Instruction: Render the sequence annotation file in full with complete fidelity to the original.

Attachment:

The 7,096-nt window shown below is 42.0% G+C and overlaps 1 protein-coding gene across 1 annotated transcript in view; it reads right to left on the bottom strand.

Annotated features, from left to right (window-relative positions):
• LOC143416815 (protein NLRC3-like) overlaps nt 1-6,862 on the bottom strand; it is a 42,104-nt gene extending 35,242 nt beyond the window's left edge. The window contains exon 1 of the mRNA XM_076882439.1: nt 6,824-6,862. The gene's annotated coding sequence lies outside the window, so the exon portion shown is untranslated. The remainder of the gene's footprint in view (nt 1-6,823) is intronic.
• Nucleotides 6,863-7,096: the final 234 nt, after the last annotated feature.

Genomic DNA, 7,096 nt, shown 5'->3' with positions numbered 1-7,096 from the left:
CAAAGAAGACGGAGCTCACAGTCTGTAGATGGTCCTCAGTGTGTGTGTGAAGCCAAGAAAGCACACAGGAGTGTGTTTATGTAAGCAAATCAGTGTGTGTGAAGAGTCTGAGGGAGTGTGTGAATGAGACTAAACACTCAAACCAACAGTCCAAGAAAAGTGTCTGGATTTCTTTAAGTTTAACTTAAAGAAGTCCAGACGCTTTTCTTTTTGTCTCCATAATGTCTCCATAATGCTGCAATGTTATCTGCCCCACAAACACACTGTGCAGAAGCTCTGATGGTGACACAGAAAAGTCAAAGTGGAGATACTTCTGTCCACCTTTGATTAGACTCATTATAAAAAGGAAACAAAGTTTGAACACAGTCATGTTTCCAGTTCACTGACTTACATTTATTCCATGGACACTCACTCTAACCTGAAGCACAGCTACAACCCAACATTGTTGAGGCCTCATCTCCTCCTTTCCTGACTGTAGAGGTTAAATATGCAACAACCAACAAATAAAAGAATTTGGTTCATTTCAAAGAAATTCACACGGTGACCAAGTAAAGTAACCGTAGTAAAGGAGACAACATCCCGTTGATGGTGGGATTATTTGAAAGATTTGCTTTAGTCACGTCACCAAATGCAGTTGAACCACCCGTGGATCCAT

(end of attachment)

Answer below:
The 7,096-nt window shown below is 42.0% G+C and overlaps 1 protein-coding gene across 1 annotated transcript in view; it reads right to left on the bottom strand.

Annotated features, from left to right (window-relative positions):
• LOC143416815 (protein NLRC3-like) overlaps nt 1-6,862 on the bottom strand; it is a 42,104-nt gene extending 35,242 nt beyond the window's left edge. The window contains exon 1 of the mRNA XM_076882439.1: nt 6,824-6,862. The gene's annotated coding sequence lies outside the window, so the exon portion shown is untranslated. The remainder of the gene's footprint in view (nt 1-6,823) is intronic.
• Nucleotides 6,863-7,096: the final 234 nt, after the last annotated feature.

Genomic DNA, 7,096 nt, shown 5'->3' with positions numbered 1-7,096 from the left:
CAAAGAAGACGGAGCTCACAGTCTGTAGATGGTCCTCAGTGTGTGTGTGAAGCCAAGAAAGCACACAGGAGTGTGTTTATGTAAGCAAATCAGTGTGTGTGAAGAGTCTGAGGGAGTGTGTGAATGAGACTAAACACTCAAACCAACAGTCCAAGAAAAGTGTCTGGATTTCTTTAAGTTTAACTTAAAGAAGTCCAGACGCTTTTCTTTTTGTCTCCATAATGTCTCCATAATGCTGCAATGTTATCTGCCCCACAAACACACTGTGCAGAAGCTCTGATGGTGACACAGAAAAGTCAAAGTGGAGATACTTCTGTCCACCTTTGATTAGACTCATTATAAAAAGGAAACAAAGTTTGAACACAGTCATGTTTCCAGTTCACTGACTTACATTTATTCCATGGACACTCACTCTAACCTGAAGCACAGCTACAACCCAACATTGTTGAGGCCTCATCTCCTCCTTTCCTGACTGTAGAGGTTAAATATGCAACAACCAACAAATAAAAGAATTTGGTTCATTTCAAAGAAATTCACACGGTGACCAAGTAAAGTAACCGTAGTAAAGGAGACAACATCCCGTTGATGGTGGGATTATTTGAAAGATTTGCTTTAGTCACGTCACCAAATGCAGTTGAACCACCCGTGGATCCAT